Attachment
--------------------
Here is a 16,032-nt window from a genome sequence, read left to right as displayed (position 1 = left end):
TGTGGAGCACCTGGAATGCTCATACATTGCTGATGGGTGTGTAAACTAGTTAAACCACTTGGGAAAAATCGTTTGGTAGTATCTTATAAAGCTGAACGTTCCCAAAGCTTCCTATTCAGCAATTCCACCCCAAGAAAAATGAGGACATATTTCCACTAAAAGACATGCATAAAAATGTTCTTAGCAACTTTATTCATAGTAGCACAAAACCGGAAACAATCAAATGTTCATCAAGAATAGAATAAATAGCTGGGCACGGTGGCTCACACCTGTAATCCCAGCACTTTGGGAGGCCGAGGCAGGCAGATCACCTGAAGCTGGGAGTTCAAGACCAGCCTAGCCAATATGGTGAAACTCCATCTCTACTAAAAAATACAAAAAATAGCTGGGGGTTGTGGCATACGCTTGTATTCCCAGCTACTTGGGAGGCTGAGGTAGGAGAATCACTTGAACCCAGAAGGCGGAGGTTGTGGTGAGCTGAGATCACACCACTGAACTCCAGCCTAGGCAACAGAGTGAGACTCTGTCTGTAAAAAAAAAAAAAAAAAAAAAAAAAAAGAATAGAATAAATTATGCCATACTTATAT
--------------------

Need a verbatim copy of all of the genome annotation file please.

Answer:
Here is a 16,032-nt window from a genome sequence, read left to right as displayed (position 1 = left end):
TGTGGAGCACCTGGAATGCTCATACATTGCTGATGGGTGTGTAAACTAGTTAAACCACTTGGGAAAAATCGTTTGGTAGTATCTTATAAAGCTGAACGTTCCCAAAGCTTCCTATTCAGCAATTCCACCCCAAGAAAAATGAGGACATATTTCCACTAAAAGACATGCATAAAAATGTTCTTAGCAACTTTATTCATAGTAGCACAAAACCGGAAACAATCAAATGTTCATCAAGAATAGAATAAATAGCTGGGCACGGTGGCTCACACCTGTAATCCCAGCACTTTGGGAGGCCGAGGCAGGCAGATCACCTGAAGCTGGGAGTTCAAGACCAGCCTAGCCAATATGGTGAAACTCCATCTCTACTAAAAAATACAAAAAATAGCTGGGGGTTGTGGCATACGCTTGTATTCCCAGCTACTTGGGAGGCTGAGGTAGGAGAATCACTTGAACCCAGAAGGCGGAGGTTGTGGTGAGCTGAGATCACACCACTGAACTCCAGCCTAGGCAACAGAGTGAGACTCTGTCTGTAAAAAAAAAAAAAAAAAAAAAAAAAAAGAATAGAATAAATTATGCCATACTTATAT